There are three main types of cryptocurrency wallets - hot wallets, cold wallets, and paper wallets. The difference between the three wallet types mostly has to do with their respective level of security and method of blockchain interaction.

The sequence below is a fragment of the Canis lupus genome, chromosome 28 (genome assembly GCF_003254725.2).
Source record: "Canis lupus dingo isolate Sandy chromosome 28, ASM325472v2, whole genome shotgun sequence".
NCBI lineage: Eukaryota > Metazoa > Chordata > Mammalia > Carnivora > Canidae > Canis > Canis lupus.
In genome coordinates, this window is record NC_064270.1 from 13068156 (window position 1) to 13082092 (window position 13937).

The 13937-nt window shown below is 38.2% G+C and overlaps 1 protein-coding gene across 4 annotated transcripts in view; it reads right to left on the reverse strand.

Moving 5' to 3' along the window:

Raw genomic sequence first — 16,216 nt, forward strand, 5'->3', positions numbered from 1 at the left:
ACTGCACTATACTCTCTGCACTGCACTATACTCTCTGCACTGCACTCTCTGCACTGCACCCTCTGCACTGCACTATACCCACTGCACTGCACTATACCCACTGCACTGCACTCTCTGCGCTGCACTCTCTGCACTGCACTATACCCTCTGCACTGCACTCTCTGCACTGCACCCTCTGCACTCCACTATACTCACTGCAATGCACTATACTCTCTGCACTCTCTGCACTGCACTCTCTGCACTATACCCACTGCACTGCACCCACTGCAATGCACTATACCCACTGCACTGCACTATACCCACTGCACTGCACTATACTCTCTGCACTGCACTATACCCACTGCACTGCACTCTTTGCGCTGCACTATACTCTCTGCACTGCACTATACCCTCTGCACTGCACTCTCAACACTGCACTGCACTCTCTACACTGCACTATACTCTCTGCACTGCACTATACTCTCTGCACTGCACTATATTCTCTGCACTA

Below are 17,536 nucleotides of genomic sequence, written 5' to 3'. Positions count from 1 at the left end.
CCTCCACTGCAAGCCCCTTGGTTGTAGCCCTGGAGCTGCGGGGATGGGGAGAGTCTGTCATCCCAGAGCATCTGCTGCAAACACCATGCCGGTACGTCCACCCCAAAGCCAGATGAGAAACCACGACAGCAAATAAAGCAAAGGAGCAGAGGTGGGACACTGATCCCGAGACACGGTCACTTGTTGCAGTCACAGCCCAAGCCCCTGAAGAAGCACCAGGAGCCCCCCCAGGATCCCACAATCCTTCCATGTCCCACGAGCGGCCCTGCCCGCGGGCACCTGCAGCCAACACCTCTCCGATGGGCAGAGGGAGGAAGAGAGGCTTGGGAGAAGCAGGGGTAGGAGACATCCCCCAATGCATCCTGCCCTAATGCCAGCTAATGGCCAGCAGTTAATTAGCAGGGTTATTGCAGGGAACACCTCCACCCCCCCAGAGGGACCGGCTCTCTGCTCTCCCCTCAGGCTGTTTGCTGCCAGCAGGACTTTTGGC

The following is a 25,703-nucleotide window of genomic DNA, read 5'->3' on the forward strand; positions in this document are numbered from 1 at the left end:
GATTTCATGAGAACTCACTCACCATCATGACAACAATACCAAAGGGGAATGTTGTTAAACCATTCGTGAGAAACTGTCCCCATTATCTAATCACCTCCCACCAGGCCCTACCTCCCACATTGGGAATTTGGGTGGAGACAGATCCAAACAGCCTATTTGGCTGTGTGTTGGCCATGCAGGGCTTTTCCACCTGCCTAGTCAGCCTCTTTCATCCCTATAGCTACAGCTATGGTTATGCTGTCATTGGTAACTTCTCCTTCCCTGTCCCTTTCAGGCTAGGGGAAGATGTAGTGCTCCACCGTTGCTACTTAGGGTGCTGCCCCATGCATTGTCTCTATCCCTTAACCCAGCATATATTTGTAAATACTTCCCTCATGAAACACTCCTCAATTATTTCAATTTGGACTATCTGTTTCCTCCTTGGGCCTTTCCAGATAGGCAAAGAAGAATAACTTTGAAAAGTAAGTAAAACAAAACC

A hot wallet (also referred to as a mobile/online wallet) is software-driven, always connected to the internet, and managed by a third party in most cases. The primary benefit of hot wallets is their convenience, as they don’t require any additional hardware and are intuitive for most people who have experience using online accounts or mobile applications. In fact, hot wallets are just about as easy to use as an online banking app or e-commerce account. These hot wallets function so seamlessly you might be wondering why there is a need for any other wallet type. Unfortunately, hot wallets suffer from a lack of security, which is obviously not a desirable attribute for an account that holds your money. While providers have made efforts to beef up security in recent years, there is still a troubling history of hacking and thefts associated with hot wallets. And unlike a traditional bank that provides federally-backed FDIC insurance, hot wallets have no such protection. When a wallet is hacked and funds are stolen, the crypto is gone for good. As a result, it is generally advisable to keep only small amounts of crypto in hot wallets at any given time and use them primarily for short-term trading and transferring of funds.